Food writer Ameer Kotecha chooses a picture whose creator clearly loves food as much as the rest of us.
Ameer Kotecha on Market by James Fitton
‘For me, this depiction of a bustling market captures all the colour, energy and vibrant hubbub that defines markets around the world — and what I love most about them. For anyone trying to immerse themselves in a new country, markets are, I think, an essential introduction to a nation’s cultural identity.
‘I love the sparkling effect Fitton uses to show off the freshness of the fish and the variety of people: a man puffing on a pipe, a woman pushing a pram and a discerning lady in a hat. During the Second World War, Fitton produced posters for the Ministry of Food — including one advocating the importance of milk for growing children. Food seemed to be of endless interest and pleasure to him — as it is for me, and for so many of us.’
Ameer Kotecha is a British diplomat, pop-up chef and food writer. He is the author of The Platinum Jubilee Cookbook, available now.
Charlotte Mullins comments on Market
James Fitton was born in Oldham, Lancashire, in 1899 and studied alongside L. S. Lowry at Manchester School of Art. He moved to London, where he worked as an illustrator and art director at an advertising agency, only returning to painting in 1928. The following year, he took part in the Royal Academy’s Summer Exhibition and he was a regular exhibitor from then on, becoming a Royal Academician in 1954.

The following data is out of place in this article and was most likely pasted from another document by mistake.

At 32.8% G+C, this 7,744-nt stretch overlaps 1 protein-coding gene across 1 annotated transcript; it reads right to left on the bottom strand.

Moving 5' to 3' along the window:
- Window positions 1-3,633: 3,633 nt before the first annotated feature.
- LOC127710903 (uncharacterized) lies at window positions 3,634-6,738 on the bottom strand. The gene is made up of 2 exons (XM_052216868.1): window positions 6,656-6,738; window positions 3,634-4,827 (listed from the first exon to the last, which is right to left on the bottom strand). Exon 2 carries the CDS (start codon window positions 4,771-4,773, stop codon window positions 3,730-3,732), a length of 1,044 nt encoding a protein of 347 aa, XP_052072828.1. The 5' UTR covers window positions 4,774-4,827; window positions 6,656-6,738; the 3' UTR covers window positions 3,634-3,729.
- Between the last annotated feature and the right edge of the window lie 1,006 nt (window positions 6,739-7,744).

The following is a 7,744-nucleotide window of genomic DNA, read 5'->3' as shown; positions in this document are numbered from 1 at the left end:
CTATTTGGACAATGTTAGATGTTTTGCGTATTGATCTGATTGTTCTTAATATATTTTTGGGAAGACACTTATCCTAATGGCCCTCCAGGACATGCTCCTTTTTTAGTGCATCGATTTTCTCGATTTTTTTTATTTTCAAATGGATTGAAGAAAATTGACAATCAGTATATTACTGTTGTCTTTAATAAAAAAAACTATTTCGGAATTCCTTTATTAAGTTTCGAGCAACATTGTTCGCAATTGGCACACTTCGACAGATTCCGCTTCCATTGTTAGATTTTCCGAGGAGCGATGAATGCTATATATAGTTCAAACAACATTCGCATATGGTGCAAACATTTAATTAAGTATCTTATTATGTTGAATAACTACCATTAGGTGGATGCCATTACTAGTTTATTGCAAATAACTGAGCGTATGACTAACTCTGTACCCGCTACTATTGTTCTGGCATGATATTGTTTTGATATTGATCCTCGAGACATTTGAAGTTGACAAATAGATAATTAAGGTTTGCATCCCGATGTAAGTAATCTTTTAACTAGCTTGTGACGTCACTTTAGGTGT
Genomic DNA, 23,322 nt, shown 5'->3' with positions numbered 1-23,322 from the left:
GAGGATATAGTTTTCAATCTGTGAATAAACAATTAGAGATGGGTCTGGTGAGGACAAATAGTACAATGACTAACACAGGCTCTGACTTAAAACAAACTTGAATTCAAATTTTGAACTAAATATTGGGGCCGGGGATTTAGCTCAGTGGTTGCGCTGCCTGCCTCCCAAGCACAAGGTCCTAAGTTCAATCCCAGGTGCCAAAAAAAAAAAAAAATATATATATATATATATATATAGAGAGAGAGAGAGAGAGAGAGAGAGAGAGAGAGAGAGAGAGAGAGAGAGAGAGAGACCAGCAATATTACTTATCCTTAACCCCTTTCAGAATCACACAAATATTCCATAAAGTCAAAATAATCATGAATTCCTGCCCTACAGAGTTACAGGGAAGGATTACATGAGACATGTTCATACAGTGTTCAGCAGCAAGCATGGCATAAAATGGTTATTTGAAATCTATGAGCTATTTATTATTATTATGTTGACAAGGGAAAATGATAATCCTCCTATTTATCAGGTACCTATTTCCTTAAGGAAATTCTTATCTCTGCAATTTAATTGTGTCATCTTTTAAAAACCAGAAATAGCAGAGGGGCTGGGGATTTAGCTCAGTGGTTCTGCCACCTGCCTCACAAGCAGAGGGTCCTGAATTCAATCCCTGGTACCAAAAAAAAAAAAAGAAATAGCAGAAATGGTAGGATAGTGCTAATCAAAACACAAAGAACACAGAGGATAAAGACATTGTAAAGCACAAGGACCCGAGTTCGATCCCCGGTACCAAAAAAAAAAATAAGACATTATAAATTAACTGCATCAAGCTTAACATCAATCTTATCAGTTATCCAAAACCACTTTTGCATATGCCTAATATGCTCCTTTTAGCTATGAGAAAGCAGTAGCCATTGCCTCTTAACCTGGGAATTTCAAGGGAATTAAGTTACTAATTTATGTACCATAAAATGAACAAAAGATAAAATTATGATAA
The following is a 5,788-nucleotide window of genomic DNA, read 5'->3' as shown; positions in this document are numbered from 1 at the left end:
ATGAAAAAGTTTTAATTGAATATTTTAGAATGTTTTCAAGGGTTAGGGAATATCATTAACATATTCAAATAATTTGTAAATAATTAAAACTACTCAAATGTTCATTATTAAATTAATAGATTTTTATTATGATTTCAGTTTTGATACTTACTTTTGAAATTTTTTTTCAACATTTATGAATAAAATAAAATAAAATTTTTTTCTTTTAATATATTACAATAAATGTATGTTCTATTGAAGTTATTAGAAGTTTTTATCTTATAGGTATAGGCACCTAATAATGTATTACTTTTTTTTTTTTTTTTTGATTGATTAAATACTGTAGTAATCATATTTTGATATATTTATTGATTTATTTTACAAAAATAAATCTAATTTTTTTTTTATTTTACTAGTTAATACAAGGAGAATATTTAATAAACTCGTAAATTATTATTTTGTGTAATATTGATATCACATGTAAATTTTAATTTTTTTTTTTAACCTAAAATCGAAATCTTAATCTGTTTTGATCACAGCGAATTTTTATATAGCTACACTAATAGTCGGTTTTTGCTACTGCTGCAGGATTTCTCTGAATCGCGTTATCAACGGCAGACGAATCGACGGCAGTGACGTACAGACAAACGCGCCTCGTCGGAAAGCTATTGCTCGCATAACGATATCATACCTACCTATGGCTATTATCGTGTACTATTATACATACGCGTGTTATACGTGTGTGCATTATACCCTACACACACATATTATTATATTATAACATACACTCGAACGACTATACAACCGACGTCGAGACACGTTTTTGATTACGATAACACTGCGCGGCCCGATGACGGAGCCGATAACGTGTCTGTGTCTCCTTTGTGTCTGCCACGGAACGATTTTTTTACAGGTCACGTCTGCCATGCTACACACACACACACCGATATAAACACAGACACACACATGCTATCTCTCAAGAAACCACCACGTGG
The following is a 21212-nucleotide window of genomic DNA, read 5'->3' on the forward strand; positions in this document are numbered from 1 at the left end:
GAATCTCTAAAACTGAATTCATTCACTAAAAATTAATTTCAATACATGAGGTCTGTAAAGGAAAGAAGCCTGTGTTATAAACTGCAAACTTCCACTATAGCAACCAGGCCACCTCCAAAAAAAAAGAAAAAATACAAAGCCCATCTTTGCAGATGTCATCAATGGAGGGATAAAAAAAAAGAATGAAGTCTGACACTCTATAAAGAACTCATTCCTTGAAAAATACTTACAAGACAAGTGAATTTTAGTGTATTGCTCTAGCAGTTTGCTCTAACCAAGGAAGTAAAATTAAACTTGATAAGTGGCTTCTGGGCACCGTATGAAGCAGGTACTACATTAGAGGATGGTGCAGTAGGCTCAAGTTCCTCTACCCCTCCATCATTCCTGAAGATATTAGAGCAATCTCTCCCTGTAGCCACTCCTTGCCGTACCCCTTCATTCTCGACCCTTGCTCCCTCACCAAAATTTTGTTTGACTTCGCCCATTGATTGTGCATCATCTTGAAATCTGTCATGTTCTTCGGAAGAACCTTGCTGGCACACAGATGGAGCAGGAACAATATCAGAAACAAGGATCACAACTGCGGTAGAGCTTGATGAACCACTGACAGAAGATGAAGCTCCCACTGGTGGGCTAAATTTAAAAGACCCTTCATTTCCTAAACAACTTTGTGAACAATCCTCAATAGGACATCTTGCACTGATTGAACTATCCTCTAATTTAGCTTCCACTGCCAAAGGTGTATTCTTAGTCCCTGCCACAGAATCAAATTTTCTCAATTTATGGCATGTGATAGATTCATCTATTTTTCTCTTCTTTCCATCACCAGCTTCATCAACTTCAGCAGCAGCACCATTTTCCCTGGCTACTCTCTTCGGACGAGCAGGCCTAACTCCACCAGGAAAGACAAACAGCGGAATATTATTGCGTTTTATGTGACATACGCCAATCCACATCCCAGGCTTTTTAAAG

Fitton often painted busy market scenes such as this one, drawn to the characters that worked there and to the details of life he found fascinating — the baby in the pram, the shoppers inspecting produce, the flowers on the lady’s hat. In this painting, a couple of fishmongers ply their trade at a market stall. The man is getting ready to fillet the mackerel heaped in the centre of the table as the woman wraps a portion of winkles.
Fitton designed posters for London Transport during the day and his love of typography and lettering can be seen in Market. The butcher’s name is Morgan and it is liberally splashed across the shopfront. Fitton has used wax crayon to transfer the letters like a brass rubbing and gouache gives the scene a colourful feel, as smudges of black chalk dirty the awning and the road.
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This painting is part of the Government Art Collection, made up of nearly 15,000 works of art that are displayed across the world in embassies and consulates. Appropriately enough, this painting hangs in the Department for International Trade in the Old Admiralty Building on London’s Horse Guards.